Vermont Jewish groups condemn shooting of 3 Palestinian students in potential hate crime


((JEWISH REVIEW)) – Jewish congregations, politicians and campus groups in the Vermont area and beyond condemned Saturday’s shooting of three Palestinian college students in Burlington, an incident authorities are investigating as a possible hate crime.

A 48-year-old Burlington man has been arrested in connection with the shooting of the students, whose names are Hisham Awartani, Kinnan Abdalhamid and Tahseen Ahmed.

At least three area rabbis and four different Hillels were among the voices expressing shock and sadness over the shooting, the latest outbreak of violence in the United States connected to the ongoing war between Israel and Hamas in Gaza.

Vermont Sen. Bernie Sanders, who is Jewish, called the violence “shocking and deeply upsetting,” adding, “Hate has no place here, or anywhere.”

We denounce this horrendous violence in our community. And we denounce any hatred that could lead to an act like this,” the three local rabbis wrote on social media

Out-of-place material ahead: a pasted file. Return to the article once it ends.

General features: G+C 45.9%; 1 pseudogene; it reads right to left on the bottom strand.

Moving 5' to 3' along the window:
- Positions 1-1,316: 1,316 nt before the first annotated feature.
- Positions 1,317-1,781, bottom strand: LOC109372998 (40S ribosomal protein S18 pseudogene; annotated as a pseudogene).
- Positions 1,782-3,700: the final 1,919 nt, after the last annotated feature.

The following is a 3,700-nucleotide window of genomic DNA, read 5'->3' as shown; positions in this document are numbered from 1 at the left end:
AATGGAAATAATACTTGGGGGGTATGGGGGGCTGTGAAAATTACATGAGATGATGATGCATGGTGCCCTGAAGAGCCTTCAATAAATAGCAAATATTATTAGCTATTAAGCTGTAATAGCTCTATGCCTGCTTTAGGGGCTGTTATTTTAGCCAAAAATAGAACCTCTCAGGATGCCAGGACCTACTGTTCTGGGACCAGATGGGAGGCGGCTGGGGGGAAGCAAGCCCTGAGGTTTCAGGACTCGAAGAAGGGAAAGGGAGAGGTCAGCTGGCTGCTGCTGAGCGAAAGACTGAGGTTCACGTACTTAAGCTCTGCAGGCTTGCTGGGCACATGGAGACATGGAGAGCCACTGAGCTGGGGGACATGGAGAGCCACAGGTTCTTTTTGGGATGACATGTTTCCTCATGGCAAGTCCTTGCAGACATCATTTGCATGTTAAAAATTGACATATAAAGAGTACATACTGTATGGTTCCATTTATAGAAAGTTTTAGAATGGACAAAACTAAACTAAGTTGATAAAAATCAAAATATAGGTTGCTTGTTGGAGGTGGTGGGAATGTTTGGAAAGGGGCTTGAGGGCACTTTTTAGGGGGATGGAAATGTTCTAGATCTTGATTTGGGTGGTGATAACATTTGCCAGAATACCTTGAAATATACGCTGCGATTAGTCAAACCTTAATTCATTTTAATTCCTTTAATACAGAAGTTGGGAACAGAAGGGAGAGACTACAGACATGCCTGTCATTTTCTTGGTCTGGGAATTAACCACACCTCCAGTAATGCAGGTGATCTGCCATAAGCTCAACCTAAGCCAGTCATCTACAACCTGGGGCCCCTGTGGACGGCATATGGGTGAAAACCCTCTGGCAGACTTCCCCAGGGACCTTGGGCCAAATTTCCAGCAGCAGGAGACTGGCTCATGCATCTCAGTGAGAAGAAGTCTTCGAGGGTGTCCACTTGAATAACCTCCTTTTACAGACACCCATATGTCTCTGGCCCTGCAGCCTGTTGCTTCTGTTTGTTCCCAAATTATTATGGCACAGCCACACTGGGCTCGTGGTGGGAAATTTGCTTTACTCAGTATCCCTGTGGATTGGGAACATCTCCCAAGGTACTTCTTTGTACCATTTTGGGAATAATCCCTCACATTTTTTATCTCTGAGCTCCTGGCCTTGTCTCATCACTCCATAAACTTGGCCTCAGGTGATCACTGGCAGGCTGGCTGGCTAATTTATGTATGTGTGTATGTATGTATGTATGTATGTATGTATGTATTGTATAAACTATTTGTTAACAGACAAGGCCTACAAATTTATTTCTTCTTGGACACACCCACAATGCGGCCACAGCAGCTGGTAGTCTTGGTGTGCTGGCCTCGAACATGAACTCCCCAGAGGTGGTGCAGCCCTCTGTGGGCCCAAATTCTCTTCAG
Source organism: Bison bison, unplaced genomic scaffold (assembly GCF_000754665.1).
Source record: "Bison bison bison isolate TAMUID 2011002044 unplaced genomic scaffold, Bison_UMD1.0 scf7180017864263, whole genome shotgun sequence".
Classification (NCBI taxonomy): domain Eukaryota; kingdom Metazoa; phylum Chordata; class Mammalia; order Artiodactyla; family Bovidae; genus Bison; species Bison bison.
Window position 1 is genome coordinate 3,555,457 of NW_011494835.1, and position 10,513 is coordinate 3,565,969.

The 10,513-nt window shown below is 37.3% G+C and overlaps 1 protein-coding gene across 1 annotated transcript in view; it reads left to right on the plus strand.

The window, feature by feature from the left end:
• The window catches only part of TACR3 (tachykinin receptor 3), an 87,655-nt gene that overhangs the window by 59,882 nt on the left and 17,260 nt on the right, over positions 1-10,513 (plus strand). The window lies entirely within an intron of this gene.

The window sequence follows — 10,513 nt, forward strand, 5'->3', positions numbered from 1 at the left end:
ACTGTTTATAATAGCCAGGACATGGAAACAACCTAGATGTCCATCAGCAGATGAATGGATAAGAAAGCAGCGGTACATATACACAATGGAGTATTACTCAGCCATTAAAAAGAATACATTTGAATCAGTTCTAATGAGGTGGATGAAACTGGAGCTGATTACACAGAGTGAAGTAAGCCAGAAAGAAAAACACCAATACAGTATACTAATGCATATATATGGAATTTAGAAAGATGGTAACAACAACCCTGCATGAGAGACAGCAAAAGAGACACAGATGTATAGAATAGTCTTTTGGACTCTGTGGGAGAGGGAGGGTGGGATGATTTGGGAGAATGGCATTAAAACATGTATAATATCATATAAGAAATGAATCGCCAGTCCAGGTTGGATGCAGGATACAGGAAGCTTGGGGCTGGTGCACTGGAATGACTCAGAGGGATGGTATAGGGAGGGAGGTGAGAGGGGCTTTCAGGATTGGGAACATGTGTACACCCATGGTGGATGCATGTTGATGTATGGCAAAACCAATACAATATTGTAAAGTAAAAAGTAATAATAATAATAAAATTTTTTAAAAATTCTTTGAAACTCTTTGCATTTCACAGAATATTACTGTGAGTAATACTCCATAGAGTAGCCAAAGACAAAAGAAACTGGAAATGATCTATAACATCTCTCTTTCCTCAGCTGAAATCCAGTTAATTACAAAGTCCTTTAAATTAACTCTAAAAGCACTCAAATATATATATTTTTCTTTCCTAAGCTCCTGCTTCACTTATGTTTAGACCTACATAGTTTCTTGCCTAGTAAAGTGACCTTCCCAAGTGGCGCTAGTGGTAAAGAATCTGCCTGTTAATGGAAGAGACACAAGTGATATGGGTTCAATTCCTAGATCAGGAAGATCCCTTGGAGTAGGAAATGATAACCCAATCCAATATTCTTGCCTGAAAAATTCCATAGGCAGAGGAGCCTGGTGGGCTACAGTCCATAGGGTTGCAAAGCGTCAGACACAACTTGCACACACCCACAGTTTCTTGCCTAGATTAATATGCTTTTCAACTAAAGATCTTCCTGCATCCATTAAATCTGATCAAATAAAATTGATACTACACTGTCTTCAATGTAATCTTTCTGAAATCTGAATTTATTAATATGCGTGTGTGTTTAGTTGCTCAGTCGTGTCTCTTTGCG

“As Jews, we are keenly aware of the impact of violence on minority religious communities, and so we stand in solidarity with our Muslim brothers and sisters at this frightening time,” wrote the rabbis — David Edleson of Temple Sinai, Aaron Philmus of Ohavi Zedek Synagogue and Jan Salzman of Congregation Ruach haMaqom. They added that they had reached out to the local Islamic center president to offer their support.

The students who were shot all graduated from Ramallah Friends School, a Quaker-affiliated private school in the Palestinian West Bank city, according to the school. They attend Brown University in Rhode Island, Haverford College in Pennsylvania and Trinity College in Connecticut.